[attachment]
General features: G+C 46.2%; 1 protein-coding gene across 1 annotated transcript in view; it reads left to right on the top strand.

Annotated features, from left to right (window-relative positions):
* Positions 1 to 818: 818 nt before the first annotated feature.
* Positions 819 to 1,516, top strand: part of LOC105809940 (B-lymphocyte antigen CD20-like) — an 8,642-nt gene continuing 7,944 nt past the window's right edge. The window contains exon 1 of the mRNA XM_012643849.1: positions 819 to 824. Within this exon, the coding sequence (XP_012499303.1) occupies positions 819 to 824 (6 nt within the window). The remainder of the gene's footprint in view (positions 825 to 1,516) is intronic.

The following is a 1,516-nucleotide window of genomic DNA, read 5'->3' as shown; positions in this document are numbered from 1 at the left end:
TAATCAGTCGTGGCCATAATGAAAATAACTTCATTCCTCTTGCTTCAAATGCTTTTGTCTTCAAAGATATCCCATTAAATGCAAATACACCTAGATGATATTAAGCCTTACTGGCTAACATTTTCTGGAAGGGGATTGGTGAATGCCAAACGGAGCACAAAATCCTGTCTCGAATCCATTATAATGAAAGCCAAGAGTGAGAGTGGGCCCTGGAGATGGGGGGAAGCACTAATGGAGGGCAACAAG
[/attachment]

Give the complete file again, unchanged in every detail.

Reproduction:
General features: G+C 46.2%; 1 protein-coding gene across 1 annotated transcript in view; it reads left to right on the top strand.

Annotated features, from left to right (window-relative positions):
* Positions 1 to 818: 818 nt before the first annotated feature.
* Positions 819 to 1,516, top strand: part of LOC105809940 (B-lymphocyte antigen CD20-like) — an 8,642-nt gene continuing 7,944 nt past the window's right edge. The window contains exon 1 of the mRNA XM_012643849.1: positions 819 to 824. Within this exon, the coding sequence (XP_012499303.1) occupies positions 819 to 824 (6 nt within the window). The remainder of the gene's footprint in view (positions 825 to 1,516) is intronic.

The following is a 1,516-nucleotide window of genomic DNA, read 5'->3' as shown; positions in this document are numbered from 1 at the left end:
TAATCAGTCGTGGCCATAATGAAAATAACTTCATTCCTCTTGCTTCAAATGCTTTTGTCTTCAAAGATATCCCATTAAATGCAAATACACCTAGATGATATTAAGCCTTACTGGCTAACATTTTCTGGAAGGGGATTGGTGAATGCCAAACGGAGCACAAAATCCTGTCTCGAATCCATTATAATGAAAGCCAAGAGTGAGAGTGGGCCCTGGAGATGGGGGGAAGCACTAATGGAGGGCAACAAG